13. #13
    Secondary Hivemind Nexus Sakkura's Avatar
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    Quote Originally Posted by Boris View Post
    More memory is always nice, and you're maxing out your capacity with this initial buy, so keep that in mind.
    Thing is, 8 GB will last a long time. And combining two different sticks of memory later on may lead to compatibility issues.

    Quote Originally Posted by aoanla View Post
    I upgraded the PSU when I got the 8800GT, and it was an expensive 600W PSU at the time (it was one of the better CoolerMaster branded ones, with the precursor to the 80+ Bronze rating), so I'm willing to rely on it being up to the task for a bit longer.
    Cooler Master isn't really a good brand when it comes to PSUs, but if it was one of their more expensive units it's probably good. They're one of those companies that just don't give a crap about cutting too many corners to meet a price point, especially with their mainstream or budget power supplies.
    Last edited by Sakkura; 02-02-2013 at 05:13 PM.

  14. #14
    Secondary Hivemind Nexus Boris's Avatar
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    If they're the same speed and latency, it'll work fine. I'm running mismatched sticks with no ill effect.

  15. #15
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    On PSUs - reckon on losing 10% a year on cheaper ones - 5% on decent ones.

    If you're still covering the power reqs of your PC - you should be OK. I find, on the better PSUs, that the first thing to fail is usually the fan anyway (starts to buzz/rattle/thrum as the bearings start to wear-out).

  16. #16
    Secondary Hivemind Nexus mashakos's Avatar
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    Quote Originally Posted by aoanla View Post
    And finally: mashakos, I know you're trying to be helpful, but I actually know from the AppDB entries and discussion that DX:HR is actually pretty performant in Wine, so I'm fairly sure it's not Wine being the issue here.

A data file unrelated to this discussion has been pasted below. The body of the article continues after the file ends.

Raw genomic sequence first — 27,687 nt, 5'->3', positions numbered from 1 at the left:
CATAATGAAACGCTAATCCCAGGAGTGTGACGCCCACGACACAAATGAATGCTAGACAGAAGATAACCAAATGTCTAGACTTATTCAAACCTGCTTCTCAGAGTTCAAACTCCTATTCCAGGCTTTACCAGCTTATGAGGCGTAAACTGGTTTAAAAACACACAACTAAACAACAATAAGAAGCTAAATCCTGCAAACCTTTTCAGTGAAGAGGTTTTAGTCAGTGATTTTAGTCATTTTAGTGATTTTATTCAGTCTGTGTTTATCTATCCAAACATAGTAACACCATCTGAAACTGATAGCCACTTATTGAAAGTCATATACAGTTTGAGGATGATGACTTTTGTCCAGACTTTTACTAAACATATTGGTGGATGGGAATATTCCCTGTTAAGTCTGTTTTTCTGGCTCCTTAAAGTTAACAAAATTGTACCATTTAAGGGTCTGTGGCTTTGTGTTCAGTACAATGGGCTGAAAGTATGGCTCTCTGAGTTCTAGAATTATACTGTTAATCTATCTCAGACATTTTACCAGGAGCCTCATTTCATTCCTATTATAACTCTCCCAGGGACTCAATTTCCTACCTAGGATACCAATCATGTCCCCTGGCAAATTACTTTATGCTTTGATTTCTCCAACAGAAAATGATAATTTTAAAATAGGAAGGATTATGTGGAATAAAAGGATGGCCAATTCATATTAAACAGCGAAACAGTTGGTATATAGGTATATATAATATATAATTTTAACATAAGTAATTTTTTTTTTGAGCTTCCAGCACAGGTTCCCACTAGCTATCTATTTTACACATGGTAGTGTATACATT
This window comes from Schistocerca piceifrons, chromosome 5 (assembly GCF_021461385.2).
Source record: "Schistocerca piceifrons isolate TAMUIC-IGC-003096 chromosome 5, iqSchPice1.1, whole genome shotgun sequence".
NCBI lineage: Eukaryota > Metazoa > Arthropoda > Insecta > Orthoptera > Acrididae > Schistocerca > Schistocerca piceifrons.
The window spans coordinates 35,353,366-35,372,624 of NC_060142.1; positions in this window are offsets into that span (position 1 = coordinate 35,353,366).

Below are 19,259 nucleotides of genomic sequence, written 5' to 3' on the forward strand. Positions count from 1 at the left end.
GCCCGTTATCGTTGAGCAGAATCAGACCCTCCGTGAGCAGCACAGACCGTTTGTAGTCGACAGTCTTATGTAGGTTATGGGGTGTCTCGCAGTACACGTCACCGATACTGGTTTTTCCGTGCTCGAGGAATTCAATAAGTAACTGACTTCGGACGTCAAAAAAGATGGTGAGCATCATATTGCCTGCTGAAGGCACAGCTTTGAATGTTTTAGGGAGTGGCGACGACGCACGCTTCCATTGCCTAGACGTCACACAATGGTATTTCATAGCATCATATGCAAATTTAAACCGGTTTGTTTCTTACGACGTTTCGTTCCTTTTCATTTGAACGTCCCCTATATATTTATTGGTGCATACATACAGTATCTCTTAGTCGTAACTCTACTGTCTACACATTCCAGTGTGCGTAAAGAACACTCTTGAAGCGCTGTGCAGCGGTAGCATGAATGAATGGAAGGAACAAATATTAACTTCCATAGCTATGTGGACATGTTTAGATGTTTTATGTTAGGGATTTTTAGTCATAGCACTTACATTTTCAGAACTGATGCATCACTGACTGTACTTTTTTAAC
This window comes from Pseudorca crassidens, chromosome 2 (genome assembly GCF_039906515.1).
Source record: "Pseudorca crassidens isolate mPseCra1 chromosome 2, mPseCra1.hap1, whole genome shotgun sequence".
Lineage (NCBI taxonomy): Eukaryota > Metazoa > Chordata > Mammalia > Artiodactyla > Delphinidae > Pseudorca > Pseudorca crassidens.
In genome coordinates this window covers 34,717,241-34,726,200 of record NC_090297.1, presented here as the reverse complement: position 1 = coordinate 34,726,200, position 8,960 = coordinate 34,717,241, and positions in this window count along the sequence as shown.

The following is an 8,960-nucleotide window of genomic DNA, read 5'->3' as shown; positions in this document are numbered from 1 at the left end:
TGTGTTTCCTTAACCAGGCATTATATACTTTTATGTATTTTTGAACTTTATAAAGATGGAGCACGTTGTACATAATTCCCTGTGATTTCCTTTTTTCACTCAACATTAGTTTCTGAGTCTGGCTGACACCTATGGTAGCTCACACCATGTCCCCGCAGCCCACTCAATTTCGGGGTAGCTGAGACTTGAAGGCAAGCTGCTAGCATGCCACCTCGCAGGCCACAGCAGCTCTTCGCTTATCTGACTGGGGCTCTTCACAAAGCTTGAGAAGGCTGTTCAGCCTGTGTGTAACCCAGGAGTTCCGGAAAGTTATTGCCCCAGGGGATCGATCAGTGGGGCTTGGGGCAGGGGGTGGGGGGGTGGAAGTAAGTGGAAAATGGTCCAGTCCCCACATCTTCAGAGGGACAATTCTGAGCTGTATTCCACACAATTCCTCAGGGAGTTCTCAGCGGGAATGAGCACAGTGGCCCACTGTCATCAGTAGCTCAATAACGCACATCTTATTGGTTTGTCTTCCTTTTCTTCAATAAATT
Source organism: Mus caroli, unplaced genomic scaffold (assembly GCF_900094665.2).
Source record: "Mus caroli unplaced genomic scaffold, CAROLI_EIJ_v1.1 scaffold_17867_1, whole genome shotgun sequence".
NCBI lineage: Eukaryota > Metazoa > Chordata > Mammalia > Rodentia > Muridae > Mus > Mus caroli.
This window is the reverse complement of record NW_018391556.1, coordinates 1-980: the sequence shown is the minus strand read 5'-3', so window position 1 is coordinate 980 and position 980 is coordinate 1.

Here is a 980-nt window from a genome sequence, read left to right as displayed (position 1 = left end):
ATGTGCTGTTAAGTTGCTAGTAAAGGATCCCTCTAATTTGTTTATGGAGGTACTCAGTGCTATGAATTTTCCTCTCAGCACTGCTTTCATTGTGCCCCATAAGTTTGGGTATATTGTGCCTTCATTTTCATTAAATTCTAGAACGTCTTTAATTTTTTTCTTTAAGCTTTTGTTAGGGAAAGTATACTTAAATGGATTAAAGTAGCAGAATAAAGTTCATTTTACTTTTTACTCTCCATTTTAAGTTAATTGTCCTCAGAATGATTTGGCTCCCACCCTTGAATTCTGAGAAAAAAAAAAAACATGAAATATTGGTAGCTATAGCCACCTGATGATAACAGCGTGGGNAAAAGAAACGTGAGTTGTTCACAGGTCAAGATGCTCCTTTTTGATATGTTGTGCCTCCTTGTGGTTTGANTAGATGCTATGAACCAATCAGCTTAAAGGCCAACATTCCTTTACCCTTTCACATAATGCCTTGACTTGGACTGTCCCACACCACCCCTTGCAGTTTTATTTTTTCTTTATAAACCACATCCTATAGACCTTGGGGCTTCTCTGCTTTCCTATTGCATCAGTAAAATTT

Noticing the huge disparity between your experience and others (1fps minimum settings vs. 30fps high settings) I at first looked at the most likely culprit: WINE. Then you posted that you are using an 8 year old CPU and.. yeah. You really need to get a new PC.
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  17. #17
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    Quote Originally Posted by Sakkura View Post
    A Core i5 is worth it over a Core i3. A Core i7, not so much. But a Core i3 is decent enough if you need to keep the price down.
    I was using a core i3 for a year before i upgraded to i5 and i didn't really notice anything significant. i should have stayed with i3.

  18. #18
    Secondary Hivemind Nexus Sakkura's Avatar
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    Quote Originally Posted by ambing1 View Post
    I was using a core i3 for a year before i upgraded to i5 and i didn't really notice anything significant. i should have stayed with i3.
    Performance shortcomings are only noticed later in the ownership cycle unless the lack of performance is very severe. More games are relying on quad-core CPUs over time, and I can assure you a Core i3 will run out of steam before a Core i5 will.